Contract costs

Under current GAAP, pre-contract costs are excluded from jobs and expensed as incurred.  Under Topic 606, they are included in job costs.  However, such things as materials (whether created specifically for the job or not) and wasted effort (materials and labor), must be excluded from the percentage of completion calculation for purposes of recognizing gross profit on jobs.  They do get added to costs-to-date when purchased, but no profit is added to the job for these costs.   

What Should You Be Doing Now?

With so many changes and uncertainties on how this will affect your business, the second half of 2019 is a great time to continue your research and finalize plans on how you will implement these standards come year end.  Using the following steps will help you along the way:

  1. Get your team on the same page

Inside your company, your team includes your CFO/controller, owner, and project managers. Outside the company, include your CPA (who must attest upon — audit or review — your financial statements and determine if you have properly implemented Topic 606), surety, bank, and other creditors.  Your CPA should have access to implementation guides, examples and point you in the right direction for documentation of your implementation of the standard.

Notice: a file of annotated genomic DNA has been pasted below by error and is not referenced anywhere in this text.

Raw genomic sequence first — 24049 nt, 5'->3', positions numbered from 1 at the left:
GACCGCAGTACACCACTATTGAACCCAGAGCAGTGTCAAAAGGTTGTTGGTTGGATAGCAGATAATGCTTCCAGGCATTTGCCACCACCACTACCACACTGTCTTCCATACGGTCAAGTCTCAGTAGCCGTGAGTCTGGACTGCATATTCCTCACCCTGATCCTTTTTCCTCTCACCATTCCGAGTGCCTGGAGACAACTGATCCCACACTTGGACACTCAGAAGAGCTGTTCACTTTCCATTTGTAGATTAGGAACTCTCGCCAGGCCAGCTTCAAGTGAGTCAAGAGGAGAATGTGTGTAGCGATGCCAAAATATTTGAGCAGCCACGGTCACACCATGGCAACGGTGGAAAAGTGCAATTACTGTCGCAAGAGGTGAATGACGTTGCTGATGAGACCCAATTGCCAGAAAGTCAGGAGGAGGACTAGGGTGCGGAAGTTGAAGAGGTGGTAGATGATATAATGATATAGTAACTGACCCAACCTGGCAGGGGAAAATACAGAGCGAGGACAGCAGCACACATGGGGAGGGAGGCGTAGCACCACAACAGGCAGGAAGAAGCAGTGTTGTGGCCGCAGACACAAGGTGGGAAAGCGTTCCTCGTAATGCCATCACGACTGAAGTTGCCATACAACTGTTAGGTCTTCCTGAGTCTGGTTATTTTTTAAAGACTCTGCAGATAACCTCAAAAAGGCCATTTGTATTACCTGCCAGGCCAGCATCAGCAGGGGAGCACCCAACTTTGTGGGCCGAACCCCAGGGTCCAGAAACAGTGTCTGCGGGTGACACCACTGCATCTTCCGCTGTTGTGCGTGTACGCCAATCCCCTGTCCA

1. Document your Year-End plan

This will include choosing a team leader (most likely the CFO/controller), identifying any software changes needed to accommodate the new standard, making it available to the required users, and educating them on what needs to happen. It also means determining the approach to your company’s different niches, lines of business, and contract types.  Each may be treated differently under Topic 606.  Begin with a couple people (Controller, PM) and a couple contracts, then expand to the entire company from there.

  1. Apply the new accounting policies and procedures

Go through the 5-step approach for determining a contract and its performance obligations (tailored for each of your niches, lines of business, and contract types), estimate and include variable considerations and contract modifications in the contract amounts at inception (discussed above), and account for materials and other costs in accordance with Topic 606.  Then, determine what IT changes you will need and be sure your accounting software provider makes this available.  Determine whether you need to develop any internal checklists or documentation at the start of new contracts. 

  1. Perform Case Studies

It is highly beneficial to perform case studies on new or old completed jobs to determine the likelihood of the new standards affecting your contracts..  We feel that a majority of our clients’ contracts will be unaffected, or have an immaterial affect, but by performing these case studies, you will get a better understanding of what to expect at the end of 2019 and going forward.